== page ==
arrow1 Comment
  1. Brad Jones
    Aug 28 - 5:21 pm

    The fact is that prior to impact none of the CEO’s did anything to actually make the changes required to evolve.

    The culture or shared values of high performing organizations are owned and proactively managed by the human resources function. Unfortunately for the shareholders and employees, the various HR leads refused to embrace the changes required to compete in the fast moving digital environment. In fact they did everything in their power to maintain the culture of entitlement that protected the workforce from accountability.

    In 1997, I was an HR Director in the newly formed Digital and Applied Imaging business unit. We had created a process for continuous positive change to build our competitive capabilities. A core element of the target culture was accountabilty for business results. We decided that our annual rewards for managers needed to be based on business results rather than just showing up. Two of our product lines had very poor results that year, and we gave zero stock options and zero bonuses to those managers. The two impacted managers complained to Mike Morley, the corporate HR VP, and we were ordered to give these losers the options and bonuses that they were entitled to receive. Shortly thereafter, having concluded that Kodak leadership was not committed to long term success, I took an early retirement to work on things that would make a difference.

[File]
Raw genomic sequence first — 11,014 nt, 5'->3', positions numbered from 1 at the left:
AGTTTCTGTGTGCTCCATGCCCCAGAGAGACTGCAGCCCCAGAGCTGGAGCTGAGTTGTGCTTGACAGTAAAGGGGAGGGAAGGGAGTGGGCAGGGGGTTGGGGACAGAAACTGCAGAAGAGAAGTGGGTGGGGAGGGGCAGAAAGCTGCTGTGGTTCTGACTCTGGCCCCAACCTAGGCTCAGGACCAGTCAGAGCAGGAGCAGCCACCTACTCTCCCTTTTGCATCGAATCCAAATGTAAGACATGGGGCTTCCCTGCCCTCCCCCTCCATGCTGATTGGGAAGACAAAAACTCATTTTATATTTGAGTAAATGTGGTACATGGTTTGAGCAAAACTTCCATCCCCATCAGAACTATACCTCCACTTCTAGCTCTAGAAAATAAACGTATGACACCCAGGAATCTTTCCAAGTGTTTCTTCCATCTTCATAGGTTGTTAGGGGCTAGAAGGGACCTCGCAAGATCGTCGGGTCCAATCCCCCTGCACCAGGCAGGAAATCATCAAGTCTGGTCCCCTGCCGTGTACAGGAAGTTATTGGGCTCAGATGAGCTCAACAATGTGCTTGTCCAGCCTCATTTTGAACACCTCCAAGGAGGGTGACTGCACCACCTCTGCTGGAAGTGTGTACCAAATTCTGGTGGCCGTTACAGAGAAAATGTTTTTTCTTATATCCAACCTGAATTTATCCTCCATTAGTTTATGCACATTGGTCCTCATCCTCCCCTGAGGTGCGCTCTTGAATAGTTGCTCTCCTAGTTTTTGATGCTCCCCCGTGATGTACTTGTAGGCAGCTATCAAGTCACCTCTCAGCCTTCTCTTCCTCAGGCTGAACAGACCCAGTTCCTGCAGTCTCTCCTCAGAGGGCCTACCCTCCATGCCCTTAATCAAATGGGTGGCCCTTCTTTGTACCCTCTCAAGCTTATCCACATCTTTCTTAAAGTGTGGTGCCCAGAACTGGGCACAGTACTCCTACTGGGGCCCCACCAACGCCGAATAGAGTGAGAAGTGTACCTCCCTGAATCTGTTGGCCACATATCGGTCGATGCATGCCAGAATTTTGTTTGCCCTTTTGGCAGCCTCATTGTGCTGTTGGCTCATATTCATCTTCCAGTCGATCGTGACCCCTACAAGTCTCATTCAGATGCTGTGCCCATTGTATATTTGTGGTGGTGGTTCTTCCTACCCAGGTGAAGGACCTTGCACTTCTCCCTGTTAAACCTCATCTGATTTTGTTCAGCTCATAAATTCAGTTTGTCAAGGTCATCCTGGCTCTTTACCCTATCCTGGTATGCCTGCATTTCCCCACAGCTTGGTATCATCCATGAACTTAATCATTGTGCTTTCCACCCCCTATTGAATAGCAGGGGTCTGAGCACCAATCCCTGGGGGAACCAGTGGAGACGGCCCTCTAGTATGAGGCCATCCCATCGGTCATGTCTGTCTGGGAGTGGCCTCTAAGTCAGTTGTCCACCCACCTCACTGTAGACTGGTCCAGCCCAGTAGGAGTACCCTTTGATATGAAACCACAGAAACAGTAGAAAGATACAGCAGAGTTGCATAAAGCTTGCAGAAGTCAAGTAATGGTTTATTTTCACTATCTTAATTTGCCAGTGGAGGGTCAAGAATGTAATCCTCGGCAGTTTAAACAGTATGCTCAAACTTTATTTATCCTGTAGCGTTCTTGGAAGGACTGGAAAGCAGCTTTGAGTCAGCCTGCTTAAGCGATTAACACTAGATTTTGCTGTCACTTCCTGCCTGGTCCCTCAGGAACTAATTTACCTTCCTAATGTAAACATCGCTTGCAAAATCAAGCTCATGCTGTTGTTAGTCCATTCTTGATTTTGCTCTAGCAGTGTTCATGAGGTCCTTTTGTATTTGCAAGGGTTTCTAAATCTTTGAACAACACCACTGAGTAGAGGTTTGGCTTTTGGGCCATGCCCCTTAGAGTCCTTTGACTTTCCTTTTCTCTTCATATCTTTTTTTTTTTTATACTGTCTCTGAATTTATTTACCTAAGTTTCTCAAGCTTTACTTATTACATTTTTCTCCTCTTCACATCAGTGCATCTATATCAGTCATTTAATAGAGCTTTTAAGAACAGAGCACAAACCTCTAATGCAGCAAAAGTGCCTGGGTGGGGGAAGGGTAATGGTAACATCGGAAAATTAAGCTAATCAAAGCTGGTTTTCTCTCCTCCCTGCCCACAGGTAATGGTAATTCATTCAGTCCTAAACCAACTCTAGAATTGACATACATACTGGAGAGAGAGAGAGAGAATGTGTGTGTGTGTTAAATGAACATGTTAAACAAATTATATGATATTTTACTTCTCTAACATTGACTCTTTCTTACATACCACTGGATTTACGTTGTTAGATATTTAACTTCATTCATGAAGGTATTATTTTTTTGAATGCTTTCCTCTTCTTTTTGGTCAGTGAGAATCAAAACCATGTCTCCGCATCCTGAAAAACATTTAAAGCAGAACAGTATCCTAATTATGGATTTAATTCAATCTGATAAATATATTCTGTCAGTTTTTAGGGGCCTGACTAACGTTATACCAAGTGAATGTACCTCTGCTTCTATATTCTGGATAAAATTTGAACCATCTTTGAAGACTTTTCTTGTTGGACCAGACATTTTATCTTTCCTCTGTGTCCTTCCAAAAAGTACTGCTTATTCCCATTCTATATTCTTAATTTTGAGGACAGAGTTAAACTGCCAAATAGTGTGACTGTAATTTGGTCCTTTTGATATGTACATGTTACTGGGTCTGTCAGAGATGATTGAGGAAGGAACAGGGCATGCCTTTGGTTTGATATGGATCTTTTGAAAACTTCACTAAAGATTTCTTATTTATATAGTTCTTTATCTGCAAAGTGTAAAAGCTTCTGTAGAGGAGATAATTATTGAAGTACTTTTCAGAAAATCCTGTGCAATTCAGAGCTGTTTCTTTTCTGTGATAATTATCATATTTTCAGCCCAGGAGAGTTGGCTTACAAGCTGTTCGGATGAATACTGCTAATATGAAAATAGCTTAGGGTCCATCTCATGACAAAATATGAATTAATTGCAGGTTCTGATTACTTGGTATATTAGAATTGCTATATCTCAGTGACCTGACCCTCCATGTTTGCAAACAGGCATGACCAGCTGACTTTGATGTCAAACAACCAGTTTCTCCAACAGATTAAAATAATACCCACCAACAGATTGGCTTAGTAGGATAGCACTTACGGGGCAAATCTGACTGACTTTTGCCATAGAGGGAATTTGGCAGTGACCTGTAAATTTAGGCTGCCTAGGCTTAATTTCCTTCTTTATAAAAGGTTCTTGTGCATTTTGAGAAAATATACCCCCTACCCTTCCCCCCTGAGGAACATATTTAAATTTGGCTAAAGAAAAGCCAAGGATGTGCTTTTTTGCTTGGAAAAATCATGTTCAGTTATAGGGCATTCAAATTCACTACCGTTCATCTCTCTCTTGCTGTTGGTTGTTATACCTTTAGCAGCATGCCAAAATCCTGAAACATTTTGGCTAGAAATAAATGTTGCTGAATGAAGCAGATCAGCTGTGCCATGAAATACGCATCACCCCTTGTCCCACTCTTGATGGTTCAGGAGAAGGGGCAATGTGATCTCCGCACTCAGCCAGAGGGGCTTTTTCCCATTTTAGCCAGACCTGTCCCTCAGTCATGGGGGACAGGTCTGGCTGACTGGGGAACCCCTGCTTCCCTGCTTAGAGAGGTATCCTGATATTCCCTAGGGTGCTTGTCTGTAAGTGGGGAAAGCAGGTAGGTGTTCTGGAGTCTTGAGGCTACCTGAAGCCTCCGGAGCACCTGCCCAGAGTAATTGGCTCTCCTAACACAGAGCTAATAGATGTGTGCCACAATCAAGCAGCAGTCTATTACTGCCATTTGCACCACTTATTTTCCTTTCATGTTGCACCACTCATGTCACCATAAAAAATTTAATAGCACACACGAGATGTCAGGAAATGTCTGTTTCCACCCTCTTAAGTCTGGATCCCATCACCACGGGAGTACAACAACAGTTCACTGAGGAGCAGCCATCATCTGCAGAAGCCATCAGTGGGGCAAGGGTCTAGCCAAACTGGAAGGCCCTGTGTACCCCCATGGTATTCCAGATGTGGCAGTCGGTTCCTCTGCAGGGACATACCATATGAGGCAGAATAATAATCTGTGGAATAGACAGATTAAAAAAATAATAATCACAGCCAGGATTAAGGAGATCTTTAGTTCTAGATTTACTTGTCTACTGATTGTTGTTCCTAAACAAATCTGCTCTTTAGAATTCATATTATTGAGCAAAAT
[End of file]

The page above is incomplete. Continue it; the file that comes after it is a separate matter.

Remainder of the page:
A few weeks after George Fisher started as CEO at Kodak he visited the Research Labs and pledged to his fellow scientists there that he would never have a lay off in R&D. This meant that the company could not begin to divert its R&D spending from silver halide to digital (chemists don’t write code). The company continued to spend $800M on film and paper while investing only $50M in digital. That was the day that George Fisher killed Eastman Kodak. Had all $850M been invested in digital products and technology each year (and the company brought in the marketing talent needed), Eastman Kodak would once again be healthy, vital, and admired.

Leave a Reply


Contact The Blake Project & Branding Strategy Insider - 888.706.5489 - www.theblakeproject.com
Mobile Theme